Director Gavin Hood’s “Ender’s Game,” inspired by the novel of the same name by Orson Scott Card, is a stunning reaffirmation of the old adage that movie adaptations are worse than the literature on which they are based. Although the movie has some definite strengths, “Ender’s Game” is at best a so-so film likely to disappoint anyone with more than anemic expectations.
For those unfamiliar with Card’s plot, “Ender’s Game” is a post-apocalyptic military drama set in the future. Following an almost-victorious invasion of Earth by insect-like aliens, the humans’ International Fleet starts training children to protect Earth from the alien threat. Ender Wiggins (Asa Butterfield) is selected to join the elite training program called the Battle School. Under the supervision of Colonel Graff (Harrison Ford), Ender and a group of other children learn about military strategy and practice fighting each other in a series of zero-gravity war games. As the time for a decisive battle against the aliens draws near, Ender must prepare himself for both military and personal battles if he wants to succeed.
Sadly, Hood is unable to prove victorious in his own battle: making a good movie. For instance, a lot of the nuances (and one huge subplot) in the book get cut out of the film; the main plot points in the book are included, but the audience is often left with incomprehensible distractions; and, even worse, the anti-war messages of the movie come off weak or convoluted.
The acting in “Ender’s Game” is erratic, as only a few main characters are given much opportunity to become more than one-dimensional. Butterfield gives a solid performance as the inwardly tortured Ender, but he does not display the charisma or energy that would elevate his performance to exceptionality. A well-casted Ford delivers his reliably gritty portrayal of a by-any-means-necessary Battle School commander, but his performance is disappointing for an actor of his ability. Fortunately, Ben Kingsley succeeds as military genius Mazer Rackham, and Hailee Steinfeld plays Ender’s friend Petra with notable skill. Most of the supporting actors, however, are reduced to pleasant scenery. Two mild exceptions are Abigail Breslin, who plays Ender’s sister Valentine, and Viola Davis, who capably portrays Graff’s empathetic deputy Major Anderson.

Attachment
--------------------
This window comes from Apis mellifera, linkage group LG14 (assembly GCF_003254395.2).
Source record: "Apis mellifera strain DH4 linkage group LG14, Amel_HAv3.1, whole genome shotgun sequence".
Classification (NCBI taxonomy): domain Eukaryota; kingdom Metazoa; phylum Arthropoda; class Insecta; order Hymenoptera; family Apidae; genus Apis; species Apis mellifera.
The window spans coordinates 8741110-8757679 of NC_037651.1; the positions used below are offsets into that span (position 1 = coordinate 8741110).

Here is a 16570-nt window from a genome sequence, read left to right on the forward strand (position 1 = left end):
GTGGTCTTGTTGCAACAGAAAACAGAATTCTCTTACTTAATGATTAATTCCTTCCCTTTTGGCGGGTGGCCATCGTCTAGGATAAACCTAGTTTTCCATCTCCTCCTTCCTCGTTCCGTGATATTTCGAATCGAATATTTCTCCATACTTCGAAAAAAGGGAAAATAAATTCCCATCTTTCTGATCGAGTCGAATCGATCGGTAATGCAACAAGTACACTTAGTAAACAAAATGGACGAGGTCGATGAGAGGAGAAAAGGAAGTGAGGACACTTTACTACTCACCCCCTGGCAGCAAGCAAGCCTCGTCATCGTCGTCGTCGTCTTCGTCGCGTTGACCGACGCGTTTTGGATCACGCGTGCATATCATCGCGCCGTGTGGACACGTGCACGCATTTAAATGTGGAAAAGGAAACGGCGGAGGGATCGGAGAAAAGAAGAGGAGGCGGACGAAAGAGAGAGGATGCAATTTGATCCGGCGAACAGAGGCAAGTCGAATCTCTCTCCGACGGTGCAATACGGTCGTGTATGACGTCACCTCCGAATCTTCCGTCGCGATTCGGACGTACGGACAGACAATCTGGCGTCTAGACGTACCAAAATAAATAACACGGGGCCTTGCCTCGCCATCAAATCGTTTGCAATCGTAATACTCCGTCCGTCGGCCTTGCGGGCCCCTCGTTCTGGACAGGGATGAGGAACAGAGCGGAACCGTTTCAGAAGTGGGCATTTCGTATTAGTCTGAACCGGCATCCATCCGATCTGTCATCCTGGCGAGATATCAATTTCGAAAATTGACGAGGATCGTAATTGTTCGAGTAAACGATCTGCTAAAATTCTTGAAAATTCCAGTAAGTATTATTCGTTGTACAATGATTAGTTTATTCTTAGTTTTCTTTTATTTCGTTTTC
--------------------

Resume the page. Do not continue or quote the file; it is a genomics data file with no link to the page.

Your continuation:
Although the adaptation of Card’s book is rather mediocre, the special effects and combat sequences add a level of entertainment value that prevents this film from being a total dud. The fight sequences, especially in the zero-gravity war games, are visually exciting. The larger battle sequences near the end provide a thrilling spectacular, and the movie features good computer animation. Donald McAlpine’s cinematography is both creative and invigorating.
On the whole, Ender’s Game is a mildly entertaining sci-fi film that fails its source material. Although it may be worth seeing if no worthier options exist, potential viewers would probably be better off looking for fun on campus.
Contact Caleb Smith at [email protected].